For less severe violations, you may receive fines of up to 10 million euros or 2% of your entire global turnover of the previous fiscal year, whichever is higher.
The CCPA imposes the following penalties for noncompliance:
- Maximum civil penalties of $7,500 for intentional violations: You will only have 30 days to resolve the violation after being notified by the Attorney General’s office.
- Maximum civil penalties of $2,500 for unintentional violations: You will also have 30 days to resolve the violation after being notified.
- Private lawsuits between $100 to $750: For each breach incident of their unencrypted or unredacted data.
The Right Tools for the Job
At Abra, we care deeply about our healthcare clients. Since 1999, Abra has brought state-of-the-art marketing to support them. Abra’s digital marketing program is designed to connect healthcare practices with patients they can help. It is also designed to provide practice owners and managers peace of mind.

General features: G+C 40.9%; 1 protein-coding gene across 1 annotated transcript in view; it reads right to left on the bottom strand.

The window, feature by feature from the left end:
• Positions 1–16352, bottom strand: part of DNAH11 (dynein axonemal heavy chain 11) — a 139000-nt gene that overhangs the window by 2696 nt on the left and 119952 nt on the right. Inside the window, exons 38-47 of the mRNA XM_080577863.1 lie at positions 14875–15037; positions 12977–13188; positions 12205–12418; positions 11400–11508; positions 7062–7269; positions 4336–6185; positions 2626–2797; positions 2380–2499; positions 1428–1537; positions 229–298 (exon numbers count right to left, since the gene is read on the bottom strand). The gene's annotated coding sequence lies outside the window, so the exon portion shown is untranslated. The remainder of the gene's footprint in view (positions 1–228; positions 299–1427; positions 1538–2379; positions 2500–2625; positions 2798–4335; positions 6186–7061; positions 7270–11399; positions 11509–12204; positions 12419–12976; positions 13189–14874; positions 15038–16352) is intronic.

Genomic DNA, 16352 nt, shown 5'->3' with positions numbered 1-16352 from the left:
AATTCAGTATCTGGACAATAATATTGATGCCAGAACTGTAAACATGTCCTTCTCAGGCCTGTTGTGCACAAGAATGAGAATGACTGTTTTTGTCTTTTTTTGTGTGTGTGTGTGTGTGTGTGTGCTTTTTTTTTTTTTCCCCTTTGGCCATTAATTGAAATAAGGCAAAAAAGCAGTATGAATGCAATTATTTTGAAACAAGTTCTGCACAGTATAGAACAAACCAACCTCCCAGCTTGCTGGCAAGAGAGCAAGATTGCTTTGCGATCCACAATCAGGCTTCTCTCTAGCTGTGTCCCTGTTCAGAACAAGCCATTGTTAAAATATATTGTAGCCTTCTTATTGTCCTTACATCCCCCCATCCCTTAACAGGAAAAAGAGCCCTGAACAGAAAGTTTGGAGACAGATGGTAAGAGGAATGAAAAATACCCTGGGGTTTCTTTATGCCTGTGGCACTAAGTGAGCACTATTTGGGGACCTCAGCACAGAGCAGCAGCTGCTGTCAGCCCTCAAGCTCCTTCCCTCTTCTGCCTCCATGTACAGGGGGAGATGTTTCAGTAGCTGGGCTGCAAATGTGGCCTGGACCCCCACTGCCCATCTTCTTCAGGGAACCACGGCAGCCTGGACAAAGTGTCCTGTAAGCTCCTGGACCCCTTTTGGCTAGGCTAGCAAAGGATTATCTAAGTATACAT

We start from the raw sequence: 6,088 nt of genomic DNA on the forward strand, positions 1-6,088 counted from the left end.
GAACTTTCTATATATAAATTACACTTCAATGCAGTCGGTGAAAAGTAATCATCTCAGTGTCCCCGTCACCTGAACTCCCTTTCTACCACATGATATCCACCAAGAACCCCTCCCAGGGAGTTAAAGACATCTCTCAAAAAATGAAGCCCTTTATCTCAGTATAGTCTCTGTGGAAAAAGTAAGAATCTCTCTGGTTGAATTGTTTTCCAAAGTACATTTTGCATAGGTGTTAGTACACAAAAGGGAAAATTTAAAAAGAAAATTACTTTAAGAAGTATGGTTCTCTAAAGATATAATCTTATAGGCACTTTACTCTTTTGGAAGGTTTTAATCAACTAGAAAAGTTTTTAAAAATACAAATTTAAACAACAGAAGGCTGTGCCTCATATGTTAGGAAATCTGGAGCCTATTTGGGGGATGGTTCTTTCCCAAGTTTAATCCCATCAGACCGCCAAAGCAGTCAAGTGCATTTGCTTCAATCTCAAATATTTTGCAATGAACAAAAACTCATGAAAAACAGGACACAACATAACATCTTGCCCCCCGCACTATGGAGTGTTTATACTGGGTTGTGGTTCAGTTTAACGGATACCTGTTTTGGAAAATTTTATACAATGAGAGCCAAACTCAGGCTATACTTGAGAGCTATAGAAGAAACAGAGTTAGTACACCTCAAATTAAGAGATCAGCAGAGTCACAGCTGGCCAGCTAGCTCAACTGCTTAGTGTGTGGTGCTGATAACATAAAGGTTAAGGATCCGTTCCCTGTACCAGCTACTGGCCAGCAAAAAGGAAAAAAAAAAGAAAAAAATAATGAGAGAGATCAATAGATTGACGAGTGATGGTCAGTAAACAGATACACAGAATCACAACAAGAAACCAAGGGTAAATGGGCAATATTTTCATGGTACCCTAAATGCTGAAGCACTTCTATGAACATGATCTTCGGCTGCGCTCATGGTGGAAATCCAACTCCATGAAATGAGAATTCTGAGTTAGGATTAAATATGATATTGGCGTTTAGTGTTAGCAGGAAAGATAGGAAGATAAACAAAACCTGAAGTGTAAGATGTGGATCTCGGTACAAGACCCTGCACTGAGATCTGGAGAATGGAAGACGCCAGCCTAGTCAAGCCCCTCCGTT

In addition to making practices look great online, we are also vigilant about the less glamorous details that protect your practice. These details include website security, HIPAA compliance, and ensuring current protocols around online privacy are followed.
Abra uses several tools that use online data to help potential patients benefit from the information that could help them. However, we also follow best practices to protect visitor data and to inform visitors about how we use their data and how they can opt out.
Abra Marketing is a Bay Area healthcare marketing agency with focused digital marketing programs for orthopedic practices, medspas, cosmetic dermatology practices, mental health practices and general healthcare practices. We serve clients across the US since 1999.